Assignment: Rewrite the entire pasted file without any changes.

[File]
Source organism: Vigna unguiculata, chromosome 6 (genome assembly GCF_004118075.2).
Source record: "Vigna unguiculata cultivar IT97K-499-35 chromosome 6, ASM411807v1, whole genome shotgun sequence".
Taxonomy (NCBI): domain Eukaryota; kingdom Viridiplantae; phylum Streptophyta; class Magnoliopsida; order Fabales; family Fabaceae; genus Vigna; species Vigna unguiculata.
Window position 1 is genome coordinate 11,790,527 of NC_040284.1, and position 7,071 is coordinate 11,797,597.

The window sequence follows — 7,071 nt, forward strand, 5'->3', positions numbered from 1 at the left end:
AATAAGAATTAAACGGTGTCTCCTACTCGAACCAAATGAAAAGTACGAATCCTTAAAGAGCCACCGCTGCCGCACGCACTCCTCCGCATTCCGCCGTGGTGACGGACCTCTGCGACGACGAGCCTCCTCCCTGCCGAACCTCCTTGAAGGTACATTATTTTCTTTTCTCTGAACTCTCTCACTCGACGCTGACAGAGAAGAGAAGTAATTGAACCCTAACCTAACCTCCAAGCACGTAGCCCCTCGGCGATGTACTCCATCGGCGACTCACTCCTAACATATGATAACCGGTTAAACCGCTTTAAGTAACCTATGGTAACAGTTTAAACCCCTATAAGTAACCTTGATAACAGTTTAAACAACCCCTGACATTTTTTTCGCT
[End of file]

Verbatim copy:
Source organism: Vigna unguiculata, chromosome 6 (genome assembly GCF_004118075.2).
Source record: "Vigna unguiculata cultivar IT97K-499-35 chromosome 6, ASM411807v1, whole genome shotgun sequence".
Taxonomy (NCBI): domain Eukaryota; kingdom Viridiplantae; phylum Streptophyta; class Magnoliopsida; order Fabales; family Fabaceae; genus Vigna; species Vigna unguiculata.
Window position 1 is genome coordinate 11,790,527 of NC_040284.1, and position 7,071 is coordinate 11,797,597.

The window sequence follows — 7,071 nt, forward strand, 5'->3', positions numbered from 1 at the left end:
AATAAGAATTAAACGGTGTCTCCTACTCGAACCAAATGAAAAGTACGAATCCTTAAAGAGCCACCGCTGCCGCACGCACTCCTCCGCATTCCGCCGTGGTGACGGACCTCTGCGACGACGAGCCTCCTCCCTGCCGAACCTCCTTGAAGGTACATTATTTTCTTTTCTCTGAACTCTCTCACTCGACGCTGACAGAGAAGAGAAGTAATTGAACCCTAACCTAACCTCCAAGCACGTAGCCCCTCGGCGATGTACTCCATCGGCGACTCACTCCTAACATATGATAACCGGTTAAACCGCTTTAAGTAACCTATGGTAACAGTTTAAACCCCTATAAGTAACCTTGATAACAGTTTAAACAACCCCTGACATTTTTTTCGCT